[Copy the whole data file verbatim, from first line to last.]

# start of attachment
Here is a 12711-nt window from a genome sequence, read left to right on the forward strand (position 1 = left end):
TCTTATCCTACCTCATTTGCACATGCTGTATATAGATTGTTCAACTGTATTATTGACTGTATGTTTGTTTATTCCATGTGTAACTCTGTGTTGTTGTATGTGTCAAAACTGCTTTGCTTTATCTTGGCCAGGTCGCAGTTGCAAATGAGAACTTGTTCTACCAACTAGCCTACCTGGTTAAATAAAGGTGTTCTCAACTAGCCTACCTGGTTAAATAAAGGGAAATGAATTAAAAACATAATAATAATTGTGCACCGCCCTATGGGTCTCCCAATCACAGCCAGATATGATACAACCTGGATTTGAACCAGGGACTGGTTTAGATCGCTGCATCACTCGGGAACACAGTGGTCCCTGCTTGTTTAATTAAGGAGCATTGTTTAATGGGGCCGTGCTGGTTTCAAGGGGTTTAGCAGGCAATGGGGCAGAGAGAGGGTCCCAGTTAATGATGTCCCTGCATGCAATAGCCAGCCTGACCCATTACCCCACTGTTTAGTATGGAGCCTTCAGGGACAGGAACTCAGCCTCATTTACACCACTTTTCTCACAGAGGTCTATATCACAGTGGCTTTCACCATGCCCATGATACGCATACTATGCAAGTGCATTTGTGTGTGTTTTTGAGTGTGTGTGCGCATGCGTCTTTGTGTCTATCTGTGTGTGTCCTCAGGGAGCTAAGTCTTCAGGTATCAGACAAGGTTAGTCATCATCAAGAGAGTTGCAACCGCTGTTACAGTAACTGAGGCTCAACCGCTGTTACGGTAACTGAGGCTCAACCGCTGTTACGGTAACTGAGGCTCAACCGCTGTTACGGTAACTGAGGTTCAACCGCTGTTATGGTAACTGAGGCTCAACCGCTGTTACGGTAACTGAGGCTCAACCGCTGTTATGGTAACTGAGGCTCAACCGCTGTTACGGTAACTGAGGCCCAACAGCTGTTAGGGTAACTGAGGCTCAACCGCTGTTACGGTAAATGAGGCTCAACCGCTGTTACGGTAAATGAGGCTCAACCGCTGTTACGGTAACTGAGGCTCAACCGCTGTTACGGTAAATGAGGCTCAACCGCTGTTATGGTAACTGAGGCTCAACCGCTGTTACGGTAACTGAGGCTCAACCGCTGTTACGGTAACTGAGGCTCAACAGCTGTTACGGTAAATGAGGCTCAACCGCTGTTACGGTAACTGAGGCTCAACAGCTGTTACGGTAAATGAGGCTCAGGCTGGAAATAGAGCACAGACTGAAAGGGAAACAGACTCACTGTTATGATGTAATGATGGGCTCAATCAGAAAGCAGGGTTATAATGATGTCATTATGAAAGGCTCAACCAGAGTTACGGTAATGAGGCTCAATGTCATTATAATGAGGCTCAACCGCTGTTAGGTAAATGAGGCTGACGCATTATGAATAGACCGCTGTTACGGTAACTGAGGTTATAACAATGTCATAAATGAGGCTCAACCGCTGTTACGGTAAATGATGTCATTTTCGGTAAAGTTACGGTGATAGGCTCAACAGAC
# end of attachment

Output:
Here is a 12711-nt window from a genome sequence, read left to right on the forward strand (position 1 = left end):
TCTTATCCTACCTCATTTGCACATGCTGTATATAGATTGTTCAACTGTATTATTGACTGTATGTTTGTTTATTCCATGTGTAACTCTGTGTTGTTGTATGTGTCAAAACTGCTTTGCTTTATCTTGGCCAGGTCGCAGTTGCAAATGAGAACTTGTTCTACCAACTAGCCTACCTGGTTAAATAAAGGTGTTCTCAACTAGCCTACCTGGTTAAATAAAGGGAAATGAATTAAAAACATAATAATAATTGTGCACCGCCCTATGGGTCTCCCAATCACAGCCAGATATGATACAACCTGGATTTGAACCAGGGACTGGTTTAGATCGCTGCATCACTCGGGAACACAGTGGTCCCTGCTTGTTTAATTAAGGAGCATTGTTTAATGGGGCCGTGCTGGTTTCAAGGGGTTTAGCAGGCAATGGGGCAGAGAGAGGGTCCCAGTTAATGATGTCCCTGCATGCAATAGCCAGCCTGACCCATTACCCCACTGTTTAGTATGGAGCCTTCAGGGACAGGAACTCAGCCTCATTTACACCACTTTTCTCACAGAGGTCTATATCACAGTGGCTTTCACCATGCCCATGATACGCATACTATGCAAGTGCATTTGTGTGTGTTTTTGAGTGTGTGTGCGCATGCGTCTTTGTGTCTATCTGTGTGTGTCCTCAGGGAGCTAAGTCTTCAGGTATCAGACAAGGTTAGTCATCATCAAGAGAGTTGCAACCGCTGTTACAGTAACTGAGGCTCAACCGCTGTTACGGTAACTGAGGCTCAACCGCTGTTACGGTAACTGAGGCTCAACCGCTGTTACGGTAACTGAGGTTCAACCGCTGTTATGGTAACTGAGGCTCAACCGCTGTTACGGTAACTGAGGCTCAACCGCTGTTATGGTAACTGAGGCTCAACCGCTGTTACGGTAACTGAGGCCCAACAGCTGTTAGGGTAACTGAGGCTCAACCGCTGTTACGGTAAATGAGGCTCAACCGCTGTTACGGTAAATGAGGCTCAACCGCTGTTACGGTAACTGAGGCTCAACCGCTGTTACGGTAAATGAGGCTCAACCGCTGTTATGGTAACTGAGGCTCAACCGCTGTTACGGTAACTGAGGCTCAACCGCTGTTACGGTAACTGAGGCTCAACAGCTGTTACGGTAAATGAGGCTCAACCGCTGTTACGGTAACTGAGGCTCAACAGCTGTTACGGTAAATGAGGCTCAGGCTGGAAATAGAGCACAGACTGAAAGGGAAACAGACTCACTGTTATGATGTAATGATGGGCTCAATCAGAAAGCAGGGTTATAATGATGTCATTATGAAAGGCTCAACCAGAGTTACGGTAATGAGGCTCAATGTCATTATAATGAGGCTCAACCGCTGTTAGGTAAATGAGGCTGACGCATTATGAATAGACCGCTGTTACGGTAACTGAGGTTATAACAATGTCATAAATGAGGCTCAACCGCTGTTACGGTAAATGATGTCATTTTCGGTAAAGTTACGGTGATAGGCTCAACAGAC